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Willy Wonka “Kids” and Director in NYC to Celebrate Film’s 40th Anniversary

With Warner releasing Willy Wonka and the Chocolate Factory in a 40th Anniversary Ultimate Collector’s Edition this Tuesday, October 18th, 2011, director Mel Stuart, Willy Wonka “Kids” Peter Ostrum (“Charlie”) Julie Dawn Cole (“Veruca Salt”), Denise Nicekerson (Violet Beauregarde), Paris Themmen (“Mike Teevee”) and “Oompa Loompa” Rusty Goffe were all in New York City this week in honor of the film’s fortieth anniversary. TheaterByte was proud to be in attendance for the reuniting of the cast members and director Mel Stuart.

The “kids” regaled us with their tales of living in Germany and skipping stones on the beach, having seances in their rooms, and finding German helmets buried in the sand.

Speaking of their time as young kids filming in Germany, Peter Ostrum, who played Charlie, had this to say “We were all coming of age, we were all 12, 13, so any person going through that time of their life, it’s exciting to be involved in this.” Julie Dawn Cole added, “We were isolated, because were just a little unit on our own, because we didn’t speak German, it was a very unique thing to be that age and isolated. We couldn’t watch television because it was German TV, we couldn’t understand it, it was, intense I suppose is the right word, but in a good way.”

(From L. to R. Peter Ostrum ("Charlie") and Julie Dawn Cole ("Veruca Salt")

When asked about the band that took its name from her Willy Wonka character Veruca Salt, Cole responded, “I didn’t know about them until I came to the States because they weren’t known in England. Everybody kept saying to me “what do think about that band” What, band, what are you talking about? How marvelous, I’m just sad they never asked me to sing with them.”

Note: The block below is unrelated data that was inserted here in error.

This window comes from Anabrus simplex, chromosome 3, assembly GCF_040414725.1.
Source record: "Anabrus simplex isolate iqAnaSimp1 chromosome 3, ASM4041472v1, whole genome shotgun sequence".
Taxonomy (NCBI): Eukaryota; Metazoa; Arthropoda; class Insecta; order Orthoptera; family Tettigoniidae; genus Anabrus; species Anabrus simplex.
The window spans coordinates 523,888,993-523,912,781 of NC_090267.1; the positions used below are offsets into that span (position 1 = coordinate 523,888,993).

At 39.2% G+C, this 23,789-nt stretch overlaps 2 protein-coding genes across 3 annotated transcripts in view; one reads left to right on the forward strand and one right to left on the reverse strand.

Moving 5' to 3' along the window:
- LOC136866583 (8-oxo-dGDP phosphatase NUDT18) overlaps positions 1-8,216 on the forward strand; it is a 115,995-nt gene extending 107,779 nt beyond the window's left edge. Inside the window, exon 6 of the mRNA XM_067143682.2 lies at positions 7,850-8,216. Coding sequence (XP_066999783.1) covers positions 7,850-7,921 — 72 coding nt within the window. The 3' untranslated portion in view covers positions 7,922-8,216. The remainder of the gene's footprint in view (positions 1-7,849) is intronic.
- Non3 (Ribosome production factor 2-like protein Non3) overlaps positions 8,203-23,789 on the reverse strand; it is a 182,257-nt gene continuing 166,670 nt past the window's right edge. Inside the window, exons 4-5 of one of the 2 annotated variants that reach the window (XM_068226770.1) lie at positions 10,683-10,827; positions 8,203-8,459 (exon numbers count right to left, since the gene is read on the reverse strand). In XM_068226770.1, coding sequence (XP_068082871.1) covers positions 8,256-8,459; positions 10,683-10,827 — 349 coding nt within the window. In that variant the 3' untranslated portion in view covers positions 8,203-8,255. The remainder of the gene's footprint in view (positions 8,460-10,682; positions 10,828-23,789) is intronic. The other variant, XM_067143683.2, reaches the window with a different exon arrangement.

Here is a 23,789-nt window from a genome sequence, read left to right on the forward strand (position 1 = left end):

But, perhaps not  surprisingly, it was director Mel Stuart that had the most profound and revealing tidbits of the morning. On the fortieth anniversary, the director said, “I feel very honored and very happy that forty years have gone by and, if I may say, I think more people may have seen this movie than a lot of other movies…I think part of the reason it stayed around so long is that I made a movie for adults, I didn’t make it for kids. I don’t like Disney movies, I don’t like anything with cute birds flying around, with human faces singing songs. So, I made a movie that – I’ve always been in documentaries, I started with documentaries, I’ve always made serious movies – so I said, we’re doing a movie that’s going to be for adults, if the adults get it fine, if the kids get it, they’ll get it on the way up.” He continued, “And this is Roald Dahl also, a lot of poetry in it, Shakespeare quotes, and Gene Wilder acting a little bit off his head! There was a scene that they have to enter the factory and we both [sat] there and said why don’t we do it in German? There was no rhyme or reason why the entrance to the factory should be in German…but it was a very high sensibility of humour.”

Stuart went on to describe working with actor Gene Wilder saying, “With Gene, Gene was fantastic, we both agreed he’s gonna seem like a nut ball.” He also commented on the memorable work of set designer Harper Goff with a funny anecdote about the film’s ending scene. ”